Catch Midsummer Night's Dream at VASK Gallery until December 30

Juyong Lee’s hologram art casts a spell on viewers.

(SPOT.ph) On the eve of Halloween, VASK Gallery premiered Midsummer Night's Dream, an exhibit of hologram art by Korean artist Juyong Lee. The medium of holography perfectly suited that particular day. From a distance, the framed pieces appear as merely black glass, but come closer and the underlying image is revealed in ghostly, luminescent green tones. As you move away, it slowly fades to black. Now you see it, now you don't.

 

 

In a way, the eerie effect ties in with what Lee is attempting to do. In his artist's statement, he says, "My work is about pursuing the order of the hidden world behind the objects through the holographic images of the objects that I have been collecting for a long time." His preoccupation with objects has to do with his view that "time can be accumulated through a particular object and can also alter the object itself."

 

 

He briefly sums up his theme: the memory of time. He explores this by capturing objects, nature, and people. His subjects consist of portraits of ladies in traditional costume, barren trees, a stuffed owl, packing boxes, cloth-wrapped bundles, an antique electric fan, Remington typewriter, old books, flowers, an earthenware vase, and pebbles.

 

The traditional nature of these objects is juxtaposed with the advanced technology Lee utilizes. Holograms are laser-produced, three-dimensional images. Lee's medium, more precisely, is pulsed laser reflection hologram. Pulsed laser is the holographic equivalent of a flash in photography. Lee makes his holographs at a laboratory in Holocenter Korea using a powerful pulsed laser system and digital holography system.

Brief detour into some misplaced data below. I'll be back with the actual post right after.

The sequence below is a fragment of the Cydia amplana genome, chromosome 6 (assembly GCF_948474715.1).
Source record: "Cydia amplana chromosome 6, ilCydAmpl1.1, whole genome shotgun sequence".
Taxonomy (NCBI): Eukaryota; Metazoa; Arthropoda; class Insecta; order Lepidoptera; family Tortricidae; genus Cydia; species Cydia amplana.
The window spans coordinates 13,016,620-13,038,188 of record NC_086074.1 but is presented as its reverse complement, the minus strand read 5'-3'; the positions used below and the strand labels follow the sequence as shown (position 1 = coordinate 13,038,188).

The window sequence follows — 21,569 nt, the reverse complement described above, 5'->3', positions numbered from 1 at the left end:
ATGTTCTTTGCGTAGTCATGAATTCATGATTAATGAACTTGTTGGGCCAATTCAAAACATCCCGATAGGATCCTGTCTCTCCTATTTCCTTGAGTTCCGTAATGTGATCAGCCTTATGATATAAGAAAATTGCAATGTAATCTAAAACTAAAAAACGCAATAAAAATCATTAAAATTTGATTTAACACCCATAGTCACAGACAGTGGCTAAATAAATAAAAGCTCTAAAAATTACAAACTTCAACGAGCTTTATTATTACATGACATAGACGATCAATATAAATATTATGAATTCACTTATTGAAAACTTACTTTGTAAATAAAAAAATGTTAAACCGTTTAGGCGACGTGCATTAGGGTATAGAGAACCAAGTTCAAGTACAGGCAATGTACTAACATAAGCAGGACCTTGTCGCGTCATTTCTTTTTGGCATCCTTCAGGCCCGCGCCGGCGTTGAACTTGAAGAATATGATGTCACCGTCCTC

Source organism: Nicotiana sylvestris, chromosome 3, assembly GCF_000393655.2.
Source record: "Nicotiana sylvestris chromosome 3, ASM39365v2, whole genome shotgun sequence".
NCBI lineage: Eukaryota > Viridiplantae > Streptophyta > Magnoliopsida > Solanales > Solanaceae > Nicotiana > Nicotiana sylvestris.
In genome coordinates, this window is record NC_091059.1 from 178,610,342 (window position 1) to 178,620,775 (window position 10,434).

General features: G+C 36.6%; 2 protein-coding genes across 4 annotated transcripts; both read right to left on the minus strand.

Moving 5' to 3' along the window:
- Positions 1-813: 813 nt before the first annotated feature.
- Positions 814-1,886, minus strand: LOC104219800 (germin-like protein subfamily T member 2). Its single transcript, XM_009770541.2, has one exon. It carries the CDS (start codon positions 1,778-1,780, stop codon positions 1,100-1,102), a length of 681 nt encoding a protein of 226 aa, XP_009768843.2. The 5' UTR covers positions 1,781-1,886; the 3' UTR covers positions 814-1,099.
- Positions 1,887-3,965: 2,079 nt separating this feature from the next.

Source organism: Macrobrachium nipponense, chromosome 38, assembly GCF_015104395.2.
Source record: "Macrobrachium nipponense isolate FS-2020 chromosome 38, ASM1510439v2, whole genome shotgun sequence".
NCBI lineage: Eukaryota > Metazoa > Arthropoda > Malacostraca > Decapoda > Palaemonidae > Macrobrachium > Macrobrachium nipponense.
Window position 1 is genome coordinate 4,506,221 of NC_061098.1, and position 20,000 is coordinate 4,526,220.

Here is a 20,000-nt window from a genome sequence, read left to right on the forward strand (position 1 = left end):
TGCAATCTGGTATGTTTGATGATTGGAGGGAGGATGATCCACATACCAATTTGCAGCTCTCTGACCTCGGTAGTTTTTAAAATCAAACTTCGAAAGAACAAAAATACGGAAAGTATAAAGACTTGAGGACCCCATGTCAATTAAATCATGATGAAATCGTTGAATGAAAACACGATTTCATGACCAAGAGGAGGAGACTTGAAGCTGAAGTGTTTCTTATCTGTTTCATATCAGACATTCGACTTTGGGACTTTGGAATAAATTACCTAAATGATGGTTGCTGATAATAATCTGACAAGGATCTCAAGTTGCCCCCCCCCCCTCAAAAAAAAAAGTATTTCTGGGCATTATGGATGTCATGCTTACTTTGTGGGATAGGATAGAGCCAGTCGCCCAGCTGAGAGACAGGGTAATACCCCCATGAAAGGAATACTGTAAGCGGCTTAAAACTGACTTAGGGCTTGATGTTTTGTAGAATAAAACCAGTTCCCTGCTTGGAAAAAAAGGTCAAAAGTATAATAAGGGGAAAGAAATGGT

At certain angles, the 3D image is projected out into space. You can almost touch the typewriter keys or the stuffed owl. The flat images suddenly have volume. Aside from their shape and dimension, Lee chose these particular objects for poetic reasons.

 

 

Lee's family used to move quite often and his mother would bundle up their possessions in pieces of cloth. "These cloths keep the full vestiges of my family's dear lives. They are my family's layered historical possessions," he said. Meanwhile, one of the portraits that appear in the vanity "mirror" is that of his mother's sister who is getting older. Through holograms, he tries to stop time.


He also believes that "if you pick up a pebble near a secluded riverside, it would contain the memory from upstream. By holding the pebble in your hand, you, as an independent being, would be collecting its memory."

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The recorded object not only plays with visual perception, but also exposes an existing history that objects are imbued with. Through it, Lee's personal memories are realized right in front of the viewers' eyes-the past catching up to the present.   

The exhibit runs until December 30, 2013. VASK Gallery is at 5/F Clipp Center, 11th Avenue corner 39th Street, Bonifacio Global City. Call 0949-901-0813 for details.

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